Parts of your argument seem (to me) to be in the right direction, but some of it is a bit twisted. First the twisted part: please don’t parrot the Glaeser/Chakrabarti anti-preservation ideology that makes the bogus claim that historic districts harm affordablity. That is is not informed by what is going on in NYC, nor by empirical research on housing prices in this city. The research that Glaeser has done simply does not prove in any way that historic districts undermine affordability in the city. Theirs is a theoretical argument that turns out not borne out by actual data. You should modify your argument about that. They just want hyper-density and will say anything to get it.
The part of your argument that seems more compelling (to me) is pointing out the element of tragedy that occurs when preservationists focus on small, “winnable” issues while in the larger picture, the city is being ripped apart all around us. They might win a battle but they are losing the war.
I wonder if this strategic error happens because the possibility of obtaining policy reforms favorable to a human-scaled city and the preservation of neighborhood character seem overly daunting because of the power that REBNY wields. Personally, I hope preservationists do modify their strategy and address the many larger policy reforms that are needed at the intersection of zoning, preservation, and urban planning. I certainly intend to.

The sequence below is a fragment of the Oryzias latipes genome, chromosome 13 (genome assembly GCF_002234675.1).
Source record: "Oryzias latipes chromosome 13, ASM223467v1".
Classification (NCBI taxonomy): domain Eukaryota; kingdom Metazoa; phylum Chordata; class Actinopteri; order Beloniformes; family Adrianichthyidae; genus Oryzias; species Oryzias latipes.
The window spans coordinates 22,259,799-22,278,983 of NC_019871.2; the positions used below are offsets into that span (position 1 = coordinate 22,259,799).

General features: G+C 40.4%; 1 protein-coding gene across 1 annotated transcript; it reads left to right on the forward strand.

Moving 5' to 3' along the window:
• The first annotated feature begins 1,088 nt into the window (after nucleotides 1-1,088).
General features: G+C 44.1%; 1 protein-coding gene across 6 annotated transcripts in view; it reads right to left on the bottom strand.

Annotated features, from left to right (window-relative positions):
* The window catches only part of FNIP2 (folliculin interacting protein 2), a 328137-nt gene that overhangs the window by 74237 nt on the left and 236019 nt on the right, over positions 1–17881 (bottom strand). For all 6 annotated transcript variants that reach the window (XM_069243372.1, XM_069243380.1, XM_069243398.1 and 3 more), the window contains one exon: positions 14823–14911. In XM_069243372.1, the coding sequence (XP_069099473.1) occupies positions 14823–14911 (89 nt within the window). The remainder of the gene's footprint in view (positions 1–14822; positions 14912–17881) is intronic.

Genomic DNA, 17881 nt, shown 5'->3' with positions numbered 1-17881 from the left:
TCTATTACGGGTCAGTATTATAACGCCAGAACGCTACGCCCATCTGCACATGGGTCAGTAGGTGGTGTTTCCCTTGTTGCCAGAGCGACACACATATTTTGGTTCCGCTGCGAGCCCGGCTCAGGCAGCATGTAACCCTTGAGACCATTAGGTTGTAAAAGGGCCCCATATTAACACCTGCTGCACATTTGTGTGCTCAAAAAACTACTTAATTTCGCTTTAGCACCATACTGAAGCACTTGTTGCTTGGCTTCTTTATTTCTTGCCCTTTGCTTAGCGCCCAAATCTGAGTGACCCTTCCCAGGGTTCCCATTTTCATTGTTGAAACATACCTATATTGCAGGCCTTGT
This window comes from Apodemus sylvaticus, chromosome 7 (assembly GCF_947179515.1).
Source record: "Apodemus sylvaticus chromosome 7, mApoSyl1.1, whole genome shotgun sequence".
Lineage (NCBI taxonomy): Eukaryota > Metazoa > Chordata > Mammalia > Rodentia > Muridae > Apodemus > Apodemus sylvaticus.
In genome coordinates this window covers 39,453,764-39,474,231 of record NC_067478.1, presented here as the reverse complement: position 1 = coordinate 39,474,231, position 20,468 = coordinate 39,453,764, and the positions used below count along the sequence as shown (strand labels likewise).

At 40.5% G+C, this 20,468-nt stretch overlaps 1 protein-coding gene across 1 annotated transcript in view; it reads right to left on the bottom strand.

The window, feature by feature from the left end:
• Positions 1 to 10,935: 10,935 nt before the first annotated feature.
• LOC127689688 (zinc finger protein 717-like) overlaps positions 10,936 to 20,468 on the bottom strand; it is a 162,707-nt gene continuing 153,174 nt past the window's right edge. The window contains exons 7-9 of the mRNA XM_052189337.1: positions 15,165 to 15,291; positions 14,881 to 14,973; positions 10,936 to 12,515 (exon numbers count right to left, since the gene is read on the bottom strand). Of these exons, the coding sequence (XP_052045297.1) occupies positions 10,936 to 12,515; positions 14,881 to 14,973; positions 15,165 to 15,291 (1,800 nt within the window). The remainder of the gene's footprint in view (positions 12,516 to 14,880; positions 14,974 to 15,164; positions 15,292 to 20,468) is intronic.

James Russell says
I respectfully disagree with the contention that historic districts do not affect affordability. For any owner or developer desiring to maintain economic and social diversity, the barriers to development or redevelopment are high in the form of the length and elaborateness of the process to get any but tiny projects approved. The situation is worsened in well-heeled neighborhoods where entitled owners can afford to deploy great resources in the defeat of anything they perceive as inappropriate.
Terence Riley says
Jim, I agree that we need to revisit how we think about preservation and how we go about doing it.
I also agree that the relationship between dubious landmark districts and affordable housing be further explored. Interesting article here:
Daniel Kay Hertz, “I Wonder Why We Have An Affordable Housing Shortage”, City Notes, Posted on July 22, 2014 (danielkayhertz.com).